• Below, regarding the comment, my view is that it’s perfectly ok to believe what you like and to be vocal of it. The 2nd half of that quote however- that’s the problem.

  7. K

    Without getting into the politics, history, etc… I just wanted to share an angle on this (not specifically this post, but your general themes in online writing lately) that might not have occurred to you. Thing is, the Religious Right horrifies me and enrages me. And one of the things that upsets me the most about them, is that they ruin Christianity for everyone and cause people like you to hate religion – which maybe you don’t, but nearly every one of your recent FB posts sends that message – when there is, in fact, so much good being done by Christians. Do I think there’s a war on religion? I don’t know. But I FEEL like there’s a war on me and my many friends and family members who honor God in the same way I do. I am a member of the Religious Left, and my eyes fill with tears when I see anti-Christian screeds that are focused at the Religious Right but which scorch me as well – especially when they come from people I love as friends and respect as colleagues. I wish that atheists would remember that all Christians aren’t the Religious Right anymore than… oh, I dunno… all black men wearing hoodies are criminals.

    • Just want to say that another problem with the communications on this important topic is the tendency of readers to assume (not that you have) that we’re lumping ALL Christians in with the bunch that are abusive. I’ve learned that many Christians do not acknowledge secular Christianity. By this, they refuse to acknowlege a large chunk of the population. I am disturbed to know that such a large segment of my own brothers and sisters would as soon have me dead or at least banished for my secular beliefs. It’s amazing.

    • Jen

      Kate, I hear your frustration, but you must see that you are in a decided – and mostly silent – minority when it comes to stuff like this. We can’t hear you over all the hate and vile that your fellows are screeching at the tops of their voices.
      Have you seen this?

      How many good people of compassion and humanitarian conviction continue to support institutions that behave in ways they find wrong? I struggled with this for a long time, and I finally came to the conclusion that “MY pastor doesn’t say things like that” or “MY church doesn’t support these terrible positions” wasn’t enough to satisfy the gnawing feeling that I really was supporting those terrible things simply by virtue of my association with the larger group. I’m an independent Christian now. I follow Christ in my own way, which leaves me free to support women’s rights, to love and honor my gay friends and neighbors, and to condemn the hypocrisy and hatred I see coming from so-called “religious” leaders and institutions. I have slept much better since making the break.

      I thought about it much like I think about my buying choices and my political affiliations. I won’t use my money to support companies that behave unethically. I won’t connect myself to a political party that behaves in ways that I can’t condone (so I’m an independent, though I most often vote for democrats). No group is perfect – everyone understands that – and I know I’m only one small person, but when the “not perfect” crosses a line that I refuse to cross for myself, I’m willing to step away for my own sake.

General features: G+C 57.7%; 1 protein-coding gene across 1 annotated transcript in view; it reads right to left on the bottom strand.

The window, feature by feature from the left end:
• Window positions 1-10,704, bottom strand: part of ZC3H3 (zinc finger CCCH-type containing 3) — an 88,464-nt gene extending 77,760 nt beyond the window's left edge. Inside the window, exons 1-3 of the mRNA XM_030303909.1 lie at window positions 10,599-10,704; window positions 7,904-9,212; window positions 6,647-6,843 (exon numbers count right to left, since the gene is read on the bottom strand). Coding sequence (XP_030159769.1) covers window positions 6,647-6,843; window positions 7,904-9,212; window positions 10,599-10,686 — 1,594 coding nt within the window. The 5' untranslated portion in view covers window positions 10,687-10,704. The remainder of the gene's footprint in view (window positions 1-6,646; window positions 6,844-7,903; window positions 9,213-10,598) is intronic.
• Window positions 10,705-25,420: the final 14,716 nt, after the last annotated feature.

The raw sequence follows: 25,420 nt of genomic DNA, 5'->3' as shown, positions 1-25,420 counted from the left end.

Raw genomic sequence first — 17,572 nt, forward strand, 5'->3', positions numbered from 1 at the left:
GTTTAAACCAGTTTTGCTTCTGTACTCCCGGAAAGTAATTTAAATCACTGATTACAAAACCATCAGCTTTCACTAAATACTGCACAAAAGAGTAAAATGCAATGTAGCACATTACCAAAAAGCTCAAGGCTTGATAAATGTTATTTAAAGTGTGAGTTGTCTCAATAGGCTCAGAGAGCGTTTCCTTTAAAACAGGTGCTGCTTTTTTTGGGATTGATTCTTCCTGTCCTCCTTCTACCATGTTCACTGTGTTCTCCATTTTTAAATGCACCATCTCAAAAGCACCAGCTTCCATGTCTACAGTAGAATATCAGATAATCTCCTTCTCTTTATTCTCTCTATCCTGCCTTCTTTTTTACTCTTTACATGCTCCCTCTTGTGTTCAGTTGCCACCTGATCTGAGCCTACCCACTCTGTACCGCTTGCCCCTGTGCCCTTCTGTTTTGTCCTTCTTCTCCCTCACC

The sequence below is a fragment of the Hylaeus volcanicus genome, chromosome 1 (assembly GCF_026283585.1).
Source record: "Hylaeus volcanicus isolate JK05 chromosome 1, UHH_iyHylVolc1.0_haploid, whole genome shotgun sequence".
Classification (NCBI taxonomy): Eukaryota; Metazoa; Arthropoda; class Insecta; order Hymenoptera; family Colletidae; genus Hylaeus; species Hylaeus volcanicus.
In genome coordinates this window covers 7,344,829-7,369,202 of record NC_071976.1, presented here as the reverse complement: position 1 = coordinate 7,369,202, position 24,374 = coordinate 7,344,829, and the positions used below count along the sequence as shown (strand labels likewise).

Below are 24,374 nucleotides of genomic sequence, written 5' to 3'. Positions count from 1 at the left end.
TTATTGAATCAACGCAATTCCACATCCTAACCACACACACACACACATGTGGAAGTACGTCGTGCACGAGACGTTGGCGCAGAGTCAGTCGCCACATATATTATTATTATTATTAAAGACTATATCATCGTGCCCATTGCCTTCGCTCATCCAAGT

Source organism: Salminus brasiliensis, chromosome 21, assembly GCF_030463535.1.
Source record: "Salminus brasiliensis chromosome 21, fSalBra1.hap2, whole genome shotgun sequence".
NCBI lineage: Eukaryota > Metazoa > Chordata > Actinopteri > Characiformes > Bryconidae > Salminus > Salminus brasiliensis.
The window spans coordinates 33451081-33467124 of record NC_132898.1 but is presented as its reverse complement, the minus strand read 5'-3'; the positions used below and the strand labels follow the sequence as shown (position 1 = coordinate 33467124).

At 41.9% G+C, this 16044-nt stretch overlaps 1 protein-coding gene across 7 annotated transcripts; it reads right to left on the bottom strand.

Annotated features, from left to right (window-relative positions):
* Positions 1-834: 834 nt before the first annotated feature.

• K

        I DON’T consider my church wrong. Those of you who have given up on the church might, if you ever want that church community experience, try the United Methodists. We seem to be fairly sane. I’m not a real big “churchy” person – I believe that churches and rituals are human constructs, not spiritual ones – but then again, I also acknowledge that I’m human and that as such I crave community and ceremony. I don’t guess I can speak for every UMC, but mine is located in one of the most conservative states in the union, and we open our doors and arms wide to everyone – gay, straight, any color, any age, any social status, baptized or not, you name it.

        In regards to being a silent minority – I think you’re wrong. I think we’re a drowned-out majority. Between the noisy Republican Right Rallies and the equally loud Atheist Pride Parades, those of us who are trying to live Christ’s actual teachings can’t get a word in edgewise. The problem, I guess, is that the Right encompasses the evangelical (that is, professional noise-makers) tradition, and the Religious Left tends to be more along the lines of the “let’s not drive people away by obnoxious recruitment tactics” philosophy.

        Do I wish the Religious Left were a squeakier wheel? Yes. But I also wish others would stop hollering about how awful Christians are and how superior you are because you are atheists, long enough to listen.

  8. Improbable Joe

    I think people also make the mistake of considering criticism of religion to be a personal attack. Folks, I don’t really know most of you, but I assume most of you are probably somewhere near the middle of the normal spectrum of decent behavior? Religion is, in my opinion and for what I consider to be VERY good reasons, inherently a bad thing period. Any good you can get from religion can be had elsewhere, without the bad baggage attached. Sort of like alcohol, if you think about it… always toxic, beneficial in certain people in certain situations, but said benefit can be had through other methods without the toxicity.